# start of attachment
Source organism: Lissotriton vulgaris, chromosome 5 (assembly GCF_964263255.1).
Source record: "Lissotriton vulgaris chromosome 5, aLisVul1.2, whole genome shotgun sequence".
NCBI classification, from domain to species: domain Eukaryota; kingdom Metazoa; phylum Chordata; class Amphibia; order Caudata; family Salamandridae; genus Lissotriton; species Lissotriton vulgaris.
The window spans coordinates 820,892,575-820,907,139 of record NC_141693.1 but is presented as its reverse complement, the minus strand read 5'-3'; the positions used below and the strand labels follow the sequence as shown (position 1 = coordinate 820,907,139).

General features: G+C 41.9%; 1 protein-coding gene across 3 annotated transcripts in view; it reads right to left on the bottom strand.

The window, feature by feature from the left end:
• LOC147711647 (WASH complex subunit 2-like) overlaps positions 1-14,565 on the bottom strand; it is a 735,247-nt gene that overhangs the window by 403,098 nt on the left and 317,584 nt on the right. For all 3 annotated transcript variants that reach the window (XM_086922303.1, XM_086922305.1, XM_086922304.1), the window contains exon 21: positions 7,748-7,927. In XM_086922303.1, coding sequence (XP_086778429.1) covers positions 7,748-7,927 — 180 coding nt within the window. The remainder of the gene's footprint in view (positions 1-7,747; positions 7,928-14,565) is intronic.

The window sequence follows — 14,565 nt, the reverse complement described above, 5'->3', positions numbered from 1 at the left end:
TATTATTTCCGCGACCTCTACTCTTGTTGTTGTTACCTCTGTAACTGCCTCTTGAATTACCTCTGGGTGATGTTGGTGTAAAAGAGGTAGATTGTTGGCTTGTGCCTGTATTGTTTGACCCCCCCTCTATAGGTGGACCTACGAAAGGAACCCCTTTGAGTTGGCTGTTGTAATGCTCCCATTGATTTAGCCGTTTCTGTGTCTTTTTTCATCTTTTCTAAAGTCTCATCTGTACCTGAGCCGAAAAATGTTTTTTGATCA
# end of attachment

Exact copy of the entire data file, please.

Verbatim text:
Source organism: Lissotriton vulgaris, chromosome 5 (assembly GCF_964263255.1).
Source record: "Lissotriton vulgaris chromosome 5, aLisVul1.2, whole genome shotgun sequence".
NCBI classification, from domain to species: domain Eukaryota; kingdom Metazoa; phylum Chordata; class Amphibia; order Caudata; family Salamandridae; genus Lissotriton; species Lissotriton vulgaris.
The window spans coordinates 820,892,575-820,907,139 of record NC_141693.1 but is presented as its reverse complement, the minus strand read 5'-3'; the positions used below and the strand labels follow the sequence as shown (position 1 = coordinate 820,907,139).

General features: G+C 41.9%; 1 protein-coding gene across 3 annotated transcripts in view; it reads right to left on the bottom strand.

The window, feature by feature from the left end:
• LOC147711647 (WASH complex subunit 2-like) overlaps positions 1-14,565 on the bottom strand; it is a 735,247-nt gene that overhangs the window by 403,098 nt on the left and 317,584 nt on the right. For all 3 annotated transcript variants that reach the window (XM_086922303.1, XM_086922305.1, XM_086922304.1), the window contains exon 21: positions 7,748-7,927. In XM_086922303.1, coding sequence (XP_086778429.1) covers positions 7,748-7,927 — 180 coding nt within the window. The remainder of the gene's footprint in view (positions 1-7,747; positions 7,928-14,565) is intronic.

The window sequence follows — 14,565 nt, the reverse complement described above, 5'->3', positions numbered from 1 at the left end:
TATTATTTCCGCGACCTCTACTCTTGTTGTTGTTACCTCTGTAACTGCCTCTTGAATTACCTCTGGGTGATGTTGGTGTAAAAGAGGTAGATTGTTGGCTTGTGCCTGTATTGTTTGACCCCCCCTCTATAGGTGGACCTACGAAAGGAACCCCTTTGAGTTGGCTGTTGTAATGCTCCCATTGATTTAGCCGTTTCTGTGTCTTTTTTCATCTTTTCTAAAGTCTCATCTGTACCTGAGCCGAAAAATGTTTTTTGATCA